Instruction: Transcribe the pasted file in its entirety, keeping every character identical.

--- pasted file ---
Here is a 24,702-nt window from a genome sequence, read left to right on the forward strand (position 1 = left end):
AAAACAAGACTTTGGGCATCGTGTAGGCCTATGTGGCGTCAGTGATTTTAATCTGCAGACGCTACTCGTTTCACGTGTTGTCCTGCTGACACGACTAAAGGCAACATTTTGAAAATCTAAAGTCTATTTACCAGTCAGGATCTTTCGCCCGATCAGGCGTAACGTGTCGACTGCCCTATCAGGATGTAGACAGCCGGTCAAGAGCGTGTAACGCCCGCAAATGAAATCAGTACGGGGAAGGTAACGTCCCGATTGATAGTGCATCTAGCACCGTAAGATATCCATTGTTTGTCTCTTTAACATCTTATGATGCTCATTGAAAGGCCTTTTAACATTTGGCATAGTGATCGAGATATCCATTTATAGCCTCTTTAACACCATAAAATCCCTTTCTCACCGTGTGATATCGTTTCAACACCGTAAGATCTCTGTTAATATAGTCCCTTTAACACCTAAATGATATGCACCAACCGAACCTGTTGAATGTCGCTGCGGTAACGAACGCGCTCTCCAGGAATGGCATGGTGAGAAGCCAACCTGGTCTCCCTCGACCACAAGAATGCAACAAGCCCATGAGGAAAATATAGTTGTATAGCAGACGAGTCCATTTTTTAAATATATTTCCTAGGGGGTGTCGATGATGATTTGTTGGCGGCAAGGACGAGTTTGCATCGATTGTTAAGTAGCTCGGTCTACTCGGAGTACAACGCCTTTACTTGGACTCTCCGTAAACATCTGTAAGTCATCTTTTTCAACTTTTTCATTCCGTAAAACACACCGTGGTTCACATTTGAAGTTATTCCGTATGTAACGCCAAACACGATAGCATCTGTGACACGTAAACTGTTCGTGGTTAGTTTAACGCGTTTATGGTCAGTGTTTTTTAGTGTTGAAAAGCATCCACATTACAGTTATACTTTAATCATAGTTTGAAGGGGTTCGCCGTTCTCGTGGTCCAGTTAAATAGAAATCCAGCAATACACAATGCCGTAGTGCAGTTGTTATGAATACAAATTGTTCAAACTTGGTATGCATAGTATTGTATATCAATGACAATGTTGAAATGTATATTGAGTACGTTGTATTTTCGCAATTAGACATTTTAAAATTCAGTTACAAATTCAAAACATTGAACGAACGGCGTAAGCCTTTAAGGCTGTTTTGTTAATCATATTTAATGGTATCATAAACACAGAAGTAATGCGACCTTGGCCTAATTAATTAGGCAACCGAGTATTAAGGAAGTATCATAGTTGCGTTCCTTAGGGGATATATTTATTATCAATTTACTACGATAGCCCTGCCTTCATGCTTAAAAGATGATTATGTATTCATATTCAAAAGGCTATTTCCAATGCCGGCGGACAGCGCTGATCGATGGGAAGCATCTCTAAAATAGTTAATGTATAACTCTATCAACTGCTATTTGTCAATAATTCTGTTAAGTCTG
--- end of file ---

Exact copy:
Here is a 24,702-nt window from a genome sequence, read left to right on the forward strand (position 1 = left end):
AAAACAAGACTTTGGGCATCGTGTAGGCCTATGTGGCGTCAGTGATTTTAATCTGCAGACGCTACTCGTTTCACGTGTTGTCCTGCTGACACGACTAAAGGCAACATTTTGAAAATCTAAAGTCTATTTACCAGTCAGGATCTTTCGCCCGATCAGGCGTAACGTGTCGACTGCCCTATCAGGATGTAGACAGCCGGTCAAGAGCGTGTAACGCCCGCAAATGAAATCAGTACGGGGAAGGTAACGTCCCGATTGATAGTGCATCTAGCACCGTAAGATATCCATTGTTTGTCTCTTTAACATCTTATGATGCTCATTGAAAGGCCTTTTAACATTTGGCATAGTGATCGAGATATCCATTTATAGCCTCTTTAACACCATAAAATCCCTTTCTCACCGTGTGATATCGTTTCAACACCGTAAGATCTCTGTTAATATAGTCCCTTTAACACCTAAATGATATGCACCAACCGAACCTGTTGAATGTCGCTGCGGTAACGAACGCGCTCTCCAGGAATGGCATGGTGAGAAGCCAACCTGGTCTCCCTCGACCACAAGAATGCAACAAGCCCATGAGGAAAATATAGTTGTATAGCAGACGAGTCCATTTTTTAAATATATTTCCTAGGGGGTGTCGATGATGATTTGTTGGCGGCAAGGACGAGTTTGCATCGATTGTTAAGTAGCTCGGTCTACTCGGAGTACAACGCCTTTACTTGGACTCTCCGTAAACATCTGTAAGTCATCTTTTTCAACTTTTTCATTCCGTAAAACACACCGTGGTTCACATTTGAAGTTATTCCGTATGTAACGCCAAACACGATAGCATCTGTGACACGTAAACTGTTCGTGGTTAGTTTAACGCGTTTATGGTCAGTGTTTTTTAGTGTTGAAAAGCATCCACATTACAGTTATACTTTAATCATAGTTTGAAGGGGTTCGCCGTTCTCGTGGTCCAGTTAAATAGAAATCCAGCAATACACAATGCCGTAGTGCAGTTGTTATGAATACAAATTGTTCAAACTTGGTATGCATAGTATTGTATATCAATGACAATGTTGAAATGTATATTGAGTACGTTGTATTTTCGCAATTAGACATTTTAAAATTCAGTTACAAATTCAAAACATTGAACGAACGGCGTAAGCCTTTAAGGCTGTTTTGTTAATCATATTTAATGGTATCATAAACACAGAAGTAATGCGACCTTGGCCTAATTAATTAGGCAACCGAGTATTAAGGAAGTATCATAGTTGCGTTCCTTAGGGGATATATTTATTATCAATTTACTACGATAGCCCTGCCTTCATGCTTAAAAGATGATTATGTATTCATATTCAAAAGGCTATTTCCAATGCCGGCGGACAGCGCTGATCGATGGGAAGCATCTCTAAAATAGTTAATGTATAACTCTATCAACTGCTATTTGTCAATAATTCTGTTAAGTCTG